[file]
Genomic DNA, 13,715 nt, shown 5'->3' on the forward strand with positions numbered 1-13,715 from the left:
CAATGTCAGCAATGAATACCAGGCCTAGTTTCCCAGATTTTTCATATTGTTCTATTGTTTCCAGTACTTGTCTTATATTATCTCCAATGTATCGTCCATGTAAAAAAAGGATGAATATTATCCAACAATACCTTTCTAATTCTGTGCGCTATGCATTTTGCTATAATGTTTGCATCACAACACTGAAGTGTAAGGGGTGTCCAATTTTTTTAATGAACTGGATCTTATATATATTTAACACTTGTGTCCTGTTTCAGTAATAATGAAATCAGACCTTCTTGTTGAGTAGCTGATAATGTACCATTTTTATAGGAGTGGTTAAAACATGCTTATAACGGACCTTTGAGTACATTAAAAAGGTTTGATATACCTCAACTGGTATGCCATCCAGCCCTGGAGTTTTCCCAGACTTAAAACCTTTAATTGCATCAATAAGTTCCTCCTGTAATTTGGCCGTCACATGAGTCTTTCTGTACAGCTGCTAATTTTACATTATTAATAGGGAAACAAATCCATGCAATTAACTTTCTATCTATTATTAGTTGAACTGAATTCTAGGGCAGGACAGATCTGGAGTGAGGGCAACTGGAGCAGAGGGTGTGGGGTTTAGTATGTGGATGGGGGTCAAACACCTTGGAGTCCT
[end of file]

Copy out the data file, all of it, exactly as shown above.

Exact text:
Genomic DNA, 13,715 nt, shown 5'->3' on the forward strand with positions numbered 1-13,715 from the left:
CAATGTCAGCAATGAATACCAGGCCTAGTTTCCCAGATTTTTCATATTGTTCTATTGTTTCCAGTACTTGTCTTATATTATCTCCAATGTATCGTCCATGTAAAAAAAGGATGAATATTATCCAACAATACCTTTCTAATTCTGTGCGCTATGCATTTTGCTATAATGTTTGCATCACAACACTGAAGTGTAAGGGGTGTCCAATTTTTTTAATGAACTGGATCTTATATATATTTAACACTTGTGTCCTGTTTCAGTAATAATGAAATCAGACCTTCTTGTTGAGTAGCTGATAATGTACCATTTTTATAGGAGTGGTTAAAACATGCTTATAACGGACCTTTGAGTACATTAAAAAGGTTTGATATACCTCAACTGGTATGCCATCCAGCCCTGGAGTTTTCCCAGACTTAAAACCTTTAATTGCATCAATAAGTTCCTCCTGTAATTTGGCCGTCACATGAGTCTTTCTGTACAGCTGCTAATTTTACATTATTAATAGGGAAACAAATCCATGCAATTAACTTTCTATCTATTATTAGTTGAACTGAATTCTAGGGCAGGACAGATCTGGAGTGAGGGCAACTGGAGCAGAGGGTGTGGGGTTTAGTATGTGGATGGGGGTCAAACACCTTGGAGTCCT